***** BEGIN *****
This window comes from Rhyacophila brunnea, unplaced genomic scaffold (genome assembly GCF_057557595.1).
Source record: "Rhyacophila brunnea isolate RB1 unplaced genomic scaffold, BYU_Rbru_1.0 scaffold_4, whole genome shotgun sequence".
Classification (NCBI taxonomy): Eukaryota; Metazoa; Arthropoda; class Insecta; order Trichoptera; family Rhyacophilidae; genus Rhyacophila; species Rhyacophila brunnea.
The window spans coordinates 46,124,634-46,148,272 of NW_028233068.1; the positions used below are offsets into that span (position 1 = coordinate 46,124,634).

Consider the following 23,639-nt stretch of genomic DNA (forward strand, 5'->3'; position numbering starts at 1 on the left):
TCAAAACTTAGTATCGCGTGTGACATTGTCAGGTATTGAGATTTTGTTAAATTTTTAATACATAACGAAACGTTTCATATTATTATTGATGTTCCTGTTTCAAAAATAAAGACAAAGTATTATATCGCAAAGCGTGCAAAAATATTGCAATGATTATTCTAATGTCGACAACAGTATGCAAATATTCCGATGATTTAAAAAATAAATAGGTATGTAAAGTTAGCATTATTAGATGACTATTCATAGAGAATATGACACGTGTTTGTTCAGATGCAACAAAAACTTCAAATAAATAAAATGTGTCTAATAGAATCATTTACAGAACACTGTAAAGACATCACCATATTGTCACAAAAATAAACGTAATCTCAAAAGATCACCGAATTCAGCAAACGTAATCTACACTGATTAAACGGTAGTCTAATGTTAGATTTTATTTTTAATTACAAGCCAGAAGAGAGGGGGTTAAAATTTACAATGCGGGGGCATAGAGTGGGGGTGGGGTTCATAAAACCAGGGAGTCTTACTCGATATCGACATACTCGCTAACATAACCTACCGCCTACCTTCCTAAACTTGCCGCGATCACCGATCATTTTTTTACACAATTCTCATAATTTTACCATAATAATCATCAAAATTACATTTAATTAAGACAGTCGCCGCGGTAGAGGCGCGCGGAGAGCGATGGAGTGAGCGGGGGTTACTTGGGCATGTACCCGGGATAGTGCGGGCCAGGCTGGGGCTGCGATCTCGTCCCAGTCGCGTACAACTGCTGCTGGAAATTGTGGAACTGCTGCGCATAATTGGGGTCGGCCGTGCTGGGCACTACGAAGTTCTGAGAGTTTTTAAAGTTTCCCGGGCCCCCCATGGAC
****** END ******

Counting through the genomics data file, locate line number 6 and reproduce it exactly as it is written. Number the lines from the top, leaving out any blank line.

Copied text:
TCAAAACTTAGTATCGCGTGTGACATTGTCAGGTATTGAGATTTTGTTAAATTTTTAATACATAACGAAACGTTTCATATTATTATTGATGTTCCTGTTTCAAAAATAAAGACAAAGTATTATATCGCAAAGCGTGCAAAAATATTGCAATGATTATTCTAATGTCGACAACAGTATGCAAATATTCCGATGATTTAAAAAATAAATAGGTATGTAAAGTTAGCATTATTAGATGACTATTCATAGAGAATATGACACGTGTTTGTTCAGATGCAACAAAAACTTCAAATAAATAAAATGTGTCTAATAGAATCATTTACAGAACACTGTAAAGACATCACCATATTGTCACAAAAATAAACGTAATCTCAAAAGATCACCGAATTCAGCAAACGTAATCTACACTGATTAAACGGTAGTCTAATGTTAGATTTTATTTTTAATTACAAGCCAGAAGAGAGGGGGTTAAAATTTACAATGCGGGGGCATAGAGTGGGGGTGGGGTTCATAAAACCAGGGAGTCTTACTCGATATCGACATACTCGCTAACATAACCTACCGCCTACCTTCCTAAACTTGCCGCGATCACCGATCATTTTTTTACACAATTCTCATAATTTTACCATAATAATCATCAAAATTACATTTAATTAAGACAGTCGCCGCGGTAGAGGCGCGCGGAGAGCGATGGAGTGAGCGGGGGTTACTTGGGCATGTACCCGGGATAGTGCGGGCCAGGCTGGGGCTGCGATCTCGTCCCAGTCGCGTACAACTGCTGCTGGAAATTGTGGAACTGCTGCGCATAATTGGGGTCGGCCGTGCTGGGCACTACGAAGTTCTGAGAGTTTTTAAAGTTTCCCGGGCCCCCCATGGAC